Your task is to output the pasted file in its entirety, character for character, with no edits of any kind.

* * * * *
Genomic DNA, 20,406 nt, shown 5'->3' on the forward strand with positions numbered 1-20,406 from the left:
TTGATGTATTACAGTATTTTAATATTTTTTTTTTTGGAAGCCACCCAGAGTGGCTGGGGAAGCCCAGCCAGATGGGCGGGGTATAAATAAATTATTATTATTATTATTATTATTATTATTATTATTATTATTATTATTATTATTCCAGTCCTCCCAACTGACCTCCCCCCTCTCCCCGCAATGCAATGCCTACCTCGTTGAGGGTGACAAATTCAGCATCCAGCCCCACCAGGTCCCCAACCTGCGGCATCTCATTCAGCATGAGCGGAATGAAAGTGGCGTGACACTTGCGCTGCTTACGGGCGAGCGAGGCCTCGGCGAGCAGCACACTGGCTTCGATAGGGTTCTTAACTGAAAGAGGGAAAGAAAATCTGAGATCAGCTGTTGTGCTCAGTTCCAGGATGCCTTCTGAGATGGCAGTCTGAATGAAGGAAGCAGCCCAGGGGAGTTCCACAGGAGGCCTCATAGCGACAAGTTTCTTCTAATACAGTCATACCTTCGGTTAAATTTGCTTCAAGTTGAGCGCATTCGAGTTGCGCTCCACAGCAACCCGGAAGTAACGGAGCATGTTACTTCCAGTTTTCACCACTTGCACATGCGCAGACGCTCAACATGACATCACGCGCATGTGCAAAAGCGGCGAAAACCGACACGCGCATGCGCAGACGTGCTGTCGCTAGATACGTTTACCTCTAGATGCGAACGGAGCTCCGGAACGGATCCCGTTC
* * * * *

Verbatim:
Genomic DNA, 20,406 nt, shown 5'->3' on the forward strand with positions numbered 1-20,406 from the left:
TTGATGTATTACAGTATTTTAATATTTTTTTTTTTGGAAGCCACCCAGAGTGGCTGGGGAAGCCCAGCCAGATGGGCGGGGTATAAATAAATTATTATTATTATTATTATTATTATTATTATTATTATTATTATTATTATTATTCCAGTCCTCCCAACTGACCTCCCCCCTCTCCCCGCAATGCAATGCCTACCTCGTTGAGGGTGACAAATTCAGCATCCAGCCCCACCAGGTCCCCAACCTGCGGCATCTCATTCAGCATGAGCGGAATGAAAGTGGCGTGACACTTGCGCTGCTTACGGGCGAGCGAGGCCTCGGCGAGCAGCACACTGGCTTCGATAGGGTTCTTAACTGAAAGAGGGAAAGAAAATCTGAGATCAGCTGTTGTGCTCAGTTCCAGGATGCCTTCTGAGATGGCAGTCTGAATGAAGGAAGCAGCCCAGGGGAGTTCCACAGGAGGCCTCATAGCGACAAGTTTCTTCTAATACAGTCATACCTTCGGTTAAATTTGCTTCAAGTTGAGCGCATTCGAGTTGCGCTCCACAGCAACCCGGAAGTAACGGAGCATGTTACTTCCAGTTTTCACCACTTGCACATGCGCAGACGCTCAACATGACATCACGCGCATGTGCAAAAGCGGCGAAAACCGACACGCGCATGCGCAGACGTGCTGTCGCTAGATACGTTTACCTCTAGATGCGAACGGAGCTCCGGAACGGATCCCGTTC